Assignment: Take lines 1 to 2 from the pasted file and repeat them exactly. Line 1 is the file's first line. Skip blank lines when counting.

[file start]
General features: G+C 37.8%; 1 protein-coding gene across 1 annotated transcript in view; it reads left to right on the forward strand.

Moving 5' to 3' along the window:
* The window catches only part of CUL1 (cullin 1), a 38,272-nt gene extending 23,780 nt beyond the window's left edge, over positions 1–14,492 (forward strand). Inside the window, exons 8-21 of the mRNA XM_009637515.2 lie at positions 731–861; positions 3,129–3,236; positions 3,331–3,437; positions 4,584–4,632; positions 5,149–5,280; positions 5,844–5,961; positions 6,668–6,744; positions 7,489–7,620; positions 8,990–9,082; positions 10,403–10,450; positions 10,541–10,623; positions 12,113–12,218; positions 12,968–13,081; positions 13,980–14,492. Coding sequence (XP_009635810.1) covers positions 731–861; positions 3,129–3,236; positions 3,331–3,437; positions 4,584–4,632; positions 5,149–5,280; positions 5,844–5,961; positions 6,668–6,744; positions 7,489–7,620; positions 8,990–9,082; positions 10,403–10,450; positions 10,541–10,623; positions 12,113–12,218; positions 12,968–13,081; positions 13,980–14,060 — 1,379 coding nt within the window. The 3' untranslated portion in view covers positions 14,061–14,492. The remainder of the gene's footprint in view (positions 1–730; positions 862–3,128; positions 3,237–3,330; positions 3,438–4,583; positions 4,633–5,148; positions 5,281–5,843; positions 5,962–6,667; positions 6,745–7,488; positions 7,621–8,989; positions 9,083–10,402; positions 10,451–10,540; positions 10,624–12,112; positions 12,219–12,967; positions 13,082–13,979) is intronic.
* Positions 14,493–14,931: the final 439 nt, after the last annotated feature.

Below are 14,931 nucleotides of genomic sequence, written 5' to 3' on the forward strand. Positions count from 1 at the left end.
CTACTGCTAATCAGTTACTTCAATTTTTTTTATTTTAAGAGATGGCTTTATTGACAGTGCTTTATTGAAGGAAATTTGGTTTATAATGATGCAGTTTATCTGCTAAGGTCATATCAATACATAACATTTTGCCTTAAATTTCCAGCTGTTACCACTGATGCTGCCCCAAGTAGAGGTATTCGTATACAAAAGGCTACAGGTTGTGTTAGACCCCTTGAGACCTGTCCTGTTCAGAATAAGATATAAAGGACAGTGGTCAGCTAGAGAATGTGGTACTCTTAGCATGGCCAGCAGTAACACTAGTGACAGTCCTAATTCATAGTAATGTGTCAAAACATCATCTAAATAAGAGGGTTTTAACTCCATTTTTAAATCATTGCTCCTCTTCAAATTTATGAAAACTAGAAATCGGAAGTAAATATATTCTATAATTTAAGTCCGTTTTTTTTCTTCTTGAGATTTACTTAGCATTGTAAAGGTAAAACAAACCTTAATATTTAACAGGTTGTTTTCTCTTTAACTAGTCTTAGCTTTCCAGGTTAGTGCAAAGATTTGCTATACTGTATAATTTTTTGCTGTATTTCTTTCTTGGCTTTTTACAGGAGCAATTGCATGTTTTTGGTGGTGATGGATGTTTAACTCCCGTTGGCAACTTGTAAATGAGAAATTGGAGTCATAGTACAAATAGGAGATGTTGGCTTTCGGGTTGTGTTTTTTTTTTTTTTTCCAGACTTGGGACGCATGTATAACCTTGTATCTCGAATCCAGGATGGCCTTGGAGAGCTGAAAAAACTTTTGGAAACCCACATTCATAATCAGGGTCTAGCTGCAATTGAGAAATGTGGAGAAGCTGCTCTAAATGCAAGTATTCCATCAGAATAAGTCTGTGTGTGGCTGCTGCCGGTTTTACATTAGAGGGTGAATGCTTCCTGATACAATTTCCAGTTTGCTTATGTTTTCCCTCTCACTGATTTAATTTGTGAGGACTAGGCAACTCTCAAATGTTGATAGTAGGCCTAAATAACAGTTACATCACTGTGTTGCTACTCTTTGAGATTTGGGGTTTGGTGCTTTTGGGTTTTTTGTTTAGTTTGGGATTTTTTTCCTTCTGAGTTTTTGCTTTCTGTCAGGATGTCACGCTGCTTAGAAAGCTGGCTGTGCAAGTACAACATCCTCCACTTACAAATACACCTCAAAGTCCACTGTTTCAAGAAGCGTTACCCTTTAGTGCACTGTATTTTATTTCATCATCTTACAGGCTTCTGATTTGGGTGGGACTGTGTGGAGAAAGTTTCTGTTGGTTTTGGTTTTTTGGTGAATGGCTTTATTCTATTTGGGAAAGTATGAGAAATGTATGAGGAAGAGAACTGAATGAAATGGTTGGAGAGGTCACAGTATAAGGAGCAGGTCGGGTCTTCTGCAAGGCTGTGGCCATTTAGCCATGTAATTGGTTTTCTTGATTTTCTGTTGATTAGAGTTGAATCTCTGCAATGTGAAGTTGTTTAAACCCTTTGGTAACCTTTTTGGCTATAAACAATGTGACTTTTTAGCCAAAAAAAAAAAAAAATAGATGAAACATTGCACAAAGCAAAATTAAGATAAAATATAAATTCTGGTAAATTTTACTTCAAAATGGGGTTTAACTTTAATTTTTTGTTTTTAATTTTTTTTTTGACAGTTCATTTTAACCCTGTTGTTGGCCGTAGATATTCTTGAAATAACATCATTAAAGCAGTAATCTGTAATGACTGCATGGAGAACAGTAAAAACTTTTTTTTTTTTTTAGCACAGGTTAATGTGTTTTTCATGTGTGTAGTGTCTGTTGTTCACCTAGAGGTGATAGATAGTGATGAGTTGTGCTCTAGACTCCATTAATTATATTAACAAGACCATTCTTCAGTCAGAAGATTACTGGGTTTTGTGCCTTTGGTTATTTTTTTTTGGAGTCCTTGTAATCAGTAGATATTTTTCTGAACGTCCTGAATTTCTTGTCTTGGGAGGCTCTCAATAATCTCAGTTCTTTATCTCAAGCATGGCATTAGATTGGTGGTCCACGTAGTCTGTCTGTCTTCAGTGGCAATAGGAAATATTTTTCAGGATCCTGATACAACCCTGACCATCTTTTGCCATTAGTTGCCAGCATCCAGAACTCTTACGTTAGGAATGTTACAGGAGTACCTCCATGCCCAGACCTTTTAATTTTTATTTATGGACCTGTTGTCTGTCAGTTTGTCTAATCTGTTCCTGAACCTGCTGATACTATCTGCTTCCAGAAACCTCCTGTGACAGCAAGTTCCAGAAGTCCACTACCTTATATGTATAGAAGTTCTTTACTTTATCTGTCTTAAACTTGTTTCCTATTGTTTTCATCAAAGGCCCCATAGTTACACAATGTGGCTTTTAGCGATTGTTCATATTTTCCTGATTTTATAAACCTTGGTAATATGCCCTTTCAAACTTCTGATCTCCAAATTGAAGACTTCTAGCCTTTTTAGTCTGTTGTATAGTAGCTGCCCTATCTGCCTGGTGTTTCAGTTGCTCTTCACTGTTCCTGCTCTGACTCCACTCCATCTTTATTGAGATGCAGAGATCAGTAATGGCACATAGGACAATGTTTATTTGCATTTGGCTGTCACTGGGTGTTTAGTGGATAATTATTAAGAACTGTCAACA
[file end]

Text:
General features: G+C 37.8%; 1 protein-coding gene across 1 annotated transcript in view; it reads left to right on the forward strand.

Moving 5' to 3' along the window: